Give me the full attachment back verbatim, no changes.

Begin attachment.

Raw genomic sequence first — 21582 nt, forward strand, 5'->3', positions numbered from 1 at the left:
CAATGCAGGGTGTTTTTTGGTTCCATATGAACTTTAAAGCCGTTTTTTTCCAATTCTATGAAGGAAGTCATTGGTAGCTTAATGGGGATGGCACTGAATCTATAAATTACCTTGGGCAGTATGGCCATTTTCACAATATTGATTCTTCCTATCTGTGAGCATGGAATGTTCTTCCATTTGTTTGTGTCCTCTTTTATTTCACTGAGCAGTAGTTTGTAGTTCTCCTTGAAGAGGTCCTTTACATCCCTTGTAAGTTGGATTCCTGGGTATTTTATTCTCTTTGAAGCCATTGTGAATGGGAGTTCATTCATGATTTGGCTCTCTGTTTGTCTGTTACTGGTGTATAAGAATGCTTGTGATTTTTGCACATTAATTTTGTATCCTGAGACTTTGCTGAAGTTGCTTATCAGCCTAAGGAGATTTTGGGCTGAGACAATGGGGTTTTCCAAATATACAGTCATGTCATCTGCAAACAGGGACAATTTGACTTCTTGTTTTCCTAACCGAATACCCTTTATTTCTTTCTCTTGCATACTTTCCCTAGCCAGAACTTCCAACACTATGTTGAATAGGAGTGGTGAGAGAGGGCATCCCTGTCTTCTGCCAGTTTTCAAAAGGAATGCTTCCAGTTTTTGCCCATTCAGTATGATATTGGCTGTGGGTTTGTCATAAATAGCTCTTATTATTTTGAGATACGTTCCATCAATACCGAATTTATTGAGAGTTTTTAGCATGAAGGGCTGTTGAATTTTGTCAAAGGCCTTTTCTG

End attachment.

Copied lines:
Raw genomic sequence first — 21582 nt, forward strand, 5'->3', positions numbered from 1 at the left:
CAATGCAGGGTGTTTTTTGGTTCCATATGAACTTTAAAGCCGTTTTTTTCCAATTCTATGAAGGAAGTCATTGGTAGCTTAATGGGGATGGCACTGAATCTATAAATTACCTTGGGCAGTATGGCCATTTTCACAATATTGATTCTTCCTATCTGTGAGCATGGAATGTTCTTCCATTTGTTTGTGTCCTCTTTTATTTCACTGAGCAGTAGTTTGTAGTTCTCCTTGAAGAGGTCCTTTACATCCCTTGTAAGTTGGATTCCTGGGTATTTTATTCTCTTTGAAGCCATTGTGAATGGGAGTTCATTCATGATTTGGCTCTCTGTTTGTCTGTTACTGGTGTATAAGAATGCTTGTGATTTTTGCACATTAATTTTGTATCCTGAGACTTTGCTGAAGTTGCTTATCAGCCTAAGGAGATTTTGGGCTGAGACAATGGGGTTTTCCAAATATACAGTCATGTCATCTGCAAACAGGGACAATTTGACTTCTTGTTTTCCTAACCGAATACCCTTTATTTCTTTCTCTTGCATACTTTCCCTAGCCAGAACTTCCAACACTATGTTGAATAGGAGTGGTGAGAGAGGGCATCCCTGTCTTCTGCCAGTTTTCAAAAGGAATGCTTCCAGTTTTTGCCCATTCAGTATGATATTGGCTGTGGGTTTGTCATAAATAGCTCTTATTATTTTGAGATACGTTCCATCAATACCGAATTTATTGAGAGTTTTTAGCATGAAGGGCTGTTGAATTTTGTCAAAGGCCTTTTCTG